Combining Topical Imiquimod 5% Cream With a Pulsed Dye Laser to Treat Port Wine Stain Birthmarks (Aldara)

This study has been completed.
Sponsor:
Collaborator:
Beckman Laser Institute University of California Irvine
Information provided by (Responsible Party):
Montana Compton, University of California, Irvine
ClinicalTrials.gov Identifier:
NCT00585247
First received: December 18, 2007
Last updated: December 26, 2012
Last verified: December 2012

December 18, 2007
December 26, 2012
November 2006
August 2012   (final data collection date for primary outcome measure)
determine if applying imiquimod cream to PWS after laser therapy will improve lightening of these lesions. [ Time Frame: 8 weeks ] [ Designated as safety issue: Yes ]
Same as current
Complete list of historical versions of study NCT00585247 on ClinicalTrials.gov Archive Site
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Combining Topical Imiquimod 5% Cream With a Pulsed Dye Laser to Treat Port Wine Stain Birthmarks
Combining Topical Imiquimod 5% Cream With a Pulsed Dye Laser to Treat Port Wine Stain Birthmarks

Port wine stains (PWS) are red birthmarks that without treatment persist for a lifetime. They are frequently found on the face and can be conspicuous and disfiguring, negatively impacting social interactions for these patients. Treating PWS is difficult. The standard of care is to use laser treatment, but over 80% of patients fail to completely clear despite multiple treatments. The growth of additional blood vessels (angiogenesis) following the PDL treatment is likely an important factor in why these lesions persist despite therapy.

Imiquimod is a topical cream that affects the immune response and has been noted to inhibit blood vessel formation. It has been used to successfully treat other vascular growths such as hemangiomas. The research' expect that it will have similar effects on port wine stains, but this has not yet been reported. This study is to determine if applying imiquimod cream to PWS after laser therapy will improve lightening of these lesions.

In this single center study, PWS subjects will receive treatment to their PWS with a laser in combination with epidermal cooling. The lasers to be utilized are FDA approved for treatment of PWS birthmarks and are currently used at the Beckman Laser Institute.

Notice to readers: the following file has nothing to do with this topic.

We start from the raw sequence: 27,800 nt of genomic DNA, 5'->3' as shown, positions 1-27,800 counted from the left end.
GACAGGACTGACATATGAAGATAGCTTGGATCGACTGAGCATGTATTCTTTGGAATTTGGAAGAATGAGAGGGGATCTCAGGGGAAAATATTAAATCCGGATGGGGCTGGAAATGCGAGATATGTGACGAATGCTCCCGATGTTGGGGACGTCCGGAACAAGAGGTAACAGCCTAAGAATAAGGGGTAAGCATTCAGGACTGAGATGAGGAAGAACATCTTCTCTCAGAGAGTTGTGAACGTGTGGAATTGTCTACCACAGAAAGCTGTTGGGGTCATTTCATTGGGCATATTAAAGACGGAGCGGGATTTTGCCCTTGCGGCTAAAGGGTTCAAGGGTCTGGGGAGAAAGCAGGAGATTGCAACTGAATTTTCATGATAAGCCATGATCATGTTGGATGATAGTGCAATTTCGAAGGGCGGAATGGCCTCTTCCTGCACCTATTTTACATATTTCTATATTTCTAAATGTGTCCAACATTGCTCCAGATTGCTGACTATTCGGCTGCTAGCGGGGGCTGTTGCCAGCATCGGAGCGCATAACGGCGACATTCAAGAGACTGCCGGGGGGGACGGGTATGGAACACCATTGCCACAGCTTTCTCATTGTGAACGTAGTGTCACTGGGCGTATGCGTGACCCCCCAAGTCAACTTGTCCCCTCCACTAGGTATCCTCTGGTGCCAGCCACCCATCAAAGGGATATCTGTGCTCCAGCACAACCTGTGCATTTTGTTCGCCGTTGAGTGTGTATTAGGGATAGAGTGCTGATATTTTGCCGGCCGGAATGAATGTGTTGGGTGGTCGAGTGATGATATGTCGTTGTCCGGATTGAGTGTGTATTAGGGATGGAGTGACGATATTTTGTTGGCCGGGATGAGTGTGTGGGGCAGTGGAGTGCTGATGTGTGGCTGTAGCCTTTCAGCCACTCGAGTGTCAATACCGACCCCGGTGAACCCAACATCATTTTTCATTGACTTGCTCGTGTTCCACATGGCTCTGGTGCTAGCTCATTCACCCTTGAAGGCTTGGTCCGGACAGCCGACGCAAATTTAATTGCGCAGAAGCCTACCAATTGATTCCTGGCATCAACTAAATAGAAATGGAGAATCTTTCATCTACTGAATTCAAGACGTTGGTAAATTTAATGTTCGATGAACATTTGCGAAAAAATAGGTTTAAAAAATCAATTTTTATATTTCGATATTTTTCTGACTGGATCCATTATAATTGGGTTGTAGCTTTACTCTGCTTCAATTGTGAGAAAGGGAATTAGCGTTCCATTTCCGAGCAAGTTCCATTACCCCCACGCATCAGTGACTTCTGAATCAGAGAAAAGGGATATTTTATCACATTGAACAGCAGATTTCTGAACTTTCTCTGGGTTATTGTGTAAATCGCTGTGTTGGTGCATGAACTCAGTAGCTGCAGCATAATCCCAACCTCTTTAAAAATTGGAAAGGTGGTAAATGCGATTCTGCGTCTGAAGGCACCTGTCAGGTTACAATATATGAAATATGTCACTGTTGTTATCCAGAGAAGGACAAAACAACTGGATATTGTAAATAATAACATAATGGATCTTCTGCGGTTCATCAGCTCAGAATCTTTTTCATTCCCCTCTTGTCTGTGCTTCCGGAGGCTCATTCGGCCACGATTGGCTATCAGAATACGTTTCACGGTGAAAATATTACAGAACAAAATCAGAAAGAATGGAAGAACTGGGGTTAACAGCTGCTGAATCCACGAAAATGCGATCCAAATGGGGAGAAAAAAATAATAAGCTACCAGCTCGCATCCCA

Starting the first post-treatment day, subjects will apply one sachet per 25 cm2 of treatment area of either imiquimod 5% cream or vehicle (placebo) cream to a limited area (25 cm2) of their PWS everyday for 8 weeks. At each dosing period, study drug should remain in place for 8±2 hrs (preferably during normal sleeping hours) and remain unoccluded.

Randomization to treatment or control group will occur after laser treatment of their PWS. Subjects in either treatment arm will therefore receive equivalent laser therapy.

Interventional
Not Provided
Endpoint Classification: Safety/Efficacy Study
Intervention Model: Single Group Assignment
Masking: Double Blind (Subject, Investigator)
Primary Purpose: Treatment
Port Wine Stain
Other: combined laser and imiquimod treatment
combined laser and imiquimod treatment
Experimental: combined laser and imiquimod treatment
port wine stain birthmarks
Intervention: Other: combined laser and imiquimod treatment
Not Provided

*   Includes publications given by the data provider as well as publications identified by ClinicalTrials.gov Identifier (NCT Number) in Medline.
 
Completed
20
August 2012
August 2012   (final data collection date for primary outcome measure)

Inclusion Criteria:

  • Diagnosis of PWS birthmark
  • Male and female subjects of any age who are in good health.
  • Fitzpatrick skin type I-VI

Exclusion Criteria:

  • Pregnant or lactating
  • History of cutaneous photosensitivity
  • History of hypersensitivity to imiquimod 5% cream or any of its components
  • History of photodermatoses
Both
Not Provided
No
Contact information is only displayed when the study is recruiting subjects
United States
 
NCT00585247
3M-39936, LAMMP
Yes
Montana Compton, University of California, Irvine
Montana Compton
Beckman Laser Institute University of California Irvine
Principal Investigator: Kristen M Kelly, M.D Beckman Laser Institute University of California Irvine
University of California, Irvine
December 2012

ICMJE     Data element required by the International Committee of Medical Journal Editors and the World Health Organization ICTRP